Teens are just as sedentary as 60-year-olds, finds new research
Teens are just as sedentary as 60-year-olds, finds new research

Teens are just as sedentary as 60-year-olds, finds new research

A new research suggests kids and some adults are increasingly less physically active.

Scientists from the Johns Hopkins Bloomberg School of Public Health in Baltimore came to their conclusion from looking at data included in the National Health and Nutrition Examination Survey from 2003-2004 and 2005-2006. Over 12,000 participants were monitored via tracking devices for seven days in a row, only taking the gadgets off while washing or sleeping.

Five different age groups were identified; six to 11 years old, 12 to 19 years old, 20 to 29 years old, 31 to 59 years old and older adults aged 60 to 84. Fifty-one per cent of participants were female.

Results showed that daily recommended guidelines for activity were not being met, with 75 per cent of the female adolescents and over 50 per cent of the males not making it to the World Health Organization’s (WHO) recommended 60 minutes of moderate-to-vigorous movement.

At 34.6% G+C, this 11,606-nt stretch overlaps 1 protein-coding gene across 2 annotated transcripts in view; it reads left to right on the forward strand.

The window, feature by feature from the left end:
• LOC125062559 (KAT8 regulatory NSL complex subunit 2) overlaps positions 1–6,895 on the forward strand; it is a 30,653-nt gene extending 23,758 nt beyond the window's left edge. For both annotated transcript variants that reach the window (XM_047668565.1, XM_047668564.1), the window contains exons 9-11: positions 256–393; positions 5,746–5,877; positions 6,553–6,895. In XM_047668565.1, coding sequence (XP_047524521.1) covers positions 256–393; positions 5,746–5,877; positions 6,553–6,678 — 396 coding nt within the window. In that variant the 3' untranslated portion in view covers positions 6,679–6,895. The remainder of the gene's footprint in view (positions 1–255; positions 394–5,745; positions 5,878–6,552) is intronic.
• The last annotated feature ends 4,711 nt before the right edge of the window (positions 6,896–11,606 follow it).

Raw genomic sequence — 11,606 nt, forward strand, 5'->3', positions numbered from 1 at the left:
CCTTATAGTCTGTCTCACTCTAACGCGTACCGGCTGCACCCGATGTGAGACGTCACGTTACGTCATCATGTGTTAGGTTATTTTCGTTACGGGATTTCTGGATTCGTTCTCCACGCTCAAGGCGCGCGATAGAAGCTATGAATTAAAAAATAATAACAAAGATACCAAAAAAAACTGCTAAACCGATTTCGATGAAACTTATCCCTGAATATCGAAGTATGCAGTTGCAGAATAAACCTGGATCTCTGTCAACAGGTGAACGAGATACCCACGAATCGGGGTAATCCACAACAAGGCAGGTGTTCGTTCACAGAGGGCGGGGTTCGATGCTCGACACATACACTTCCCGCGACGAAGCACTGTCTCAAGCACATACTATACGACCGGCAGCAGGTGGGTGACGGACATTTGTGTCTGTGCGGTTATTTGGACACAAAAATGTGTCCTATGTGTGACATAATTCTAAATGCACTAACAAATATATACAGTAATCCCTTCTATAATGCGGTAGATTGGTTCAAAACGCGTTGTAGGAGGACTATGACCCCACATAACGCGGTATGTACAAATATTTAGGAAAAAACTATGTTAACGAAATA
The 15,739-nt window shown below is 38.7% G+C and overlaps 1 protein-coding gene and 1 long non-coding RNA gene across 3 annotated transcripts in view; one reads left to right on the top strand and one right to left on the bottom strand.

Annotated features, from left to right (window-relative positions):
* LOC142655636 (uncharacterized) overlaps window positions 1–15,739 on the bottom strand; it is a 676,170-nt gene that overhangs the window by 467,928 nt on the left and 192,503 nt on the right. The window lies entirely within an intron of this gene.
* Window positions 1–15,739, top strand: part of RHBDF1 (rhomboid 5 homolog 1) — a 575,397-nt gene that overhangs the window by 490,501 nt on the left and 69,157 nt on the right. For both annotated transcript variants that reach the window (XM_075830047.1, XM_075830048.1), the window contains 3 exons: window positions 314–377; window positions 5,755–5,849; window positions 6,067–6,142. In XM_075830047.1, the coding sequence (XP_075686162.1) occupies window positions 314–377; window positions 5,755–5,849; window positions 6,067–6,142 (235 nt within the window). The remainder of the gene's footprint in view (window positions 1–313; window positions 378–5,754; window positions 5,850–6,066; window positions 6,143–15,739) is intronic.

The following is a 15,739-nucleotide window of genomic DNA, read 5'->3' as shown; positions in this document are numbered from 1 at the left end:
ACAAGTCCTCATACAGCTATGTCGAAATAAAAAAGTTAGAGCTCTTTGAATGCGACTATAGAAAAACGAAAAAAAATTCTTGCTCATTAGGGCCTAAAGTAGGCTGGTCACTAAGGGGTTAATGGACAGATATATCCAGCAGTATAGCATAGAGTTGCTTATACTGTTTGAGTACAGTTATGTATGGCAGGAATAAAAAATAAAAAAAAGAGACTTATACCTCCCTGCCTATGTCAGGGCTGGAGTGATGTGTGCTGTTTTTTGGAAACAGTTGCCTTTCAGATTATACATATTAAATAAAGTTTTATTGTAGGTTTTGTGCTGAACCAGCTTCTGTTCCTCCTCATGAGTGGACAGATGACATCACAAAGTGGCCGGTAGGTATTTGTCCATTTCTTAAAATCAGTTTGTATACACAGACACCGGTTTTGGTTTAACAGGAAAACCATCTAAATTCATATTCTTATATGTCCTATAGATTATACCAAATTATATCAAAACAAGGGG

Meanwhile, 50 per cent of girls and 25 per cent of boys in the youngest age group failed to match the number.

“Activity levels at the end of adolescence were alarmingly low, and by age 19, they were comparable to 60-year-olds,” said senior author Professor Vadim Zipunnikov. “For school-age children, the primary window for activity was the afternoon between two and six P.M. So the big question is how do we modify daily schedules, in schools, for example, to be more conducive to increasing physical activity?”

Overall, men showed higher levels of activity than their female counterparts, though in the subjects aged 60 and over the males proved to be more sedentary than women.

To change these shocking figures, Professor Zipunnikov suggests health organisations create campaigns which encourage physical activity at different times of day, and also stress the importance of lower-intensity exercises to reduce inactivity.


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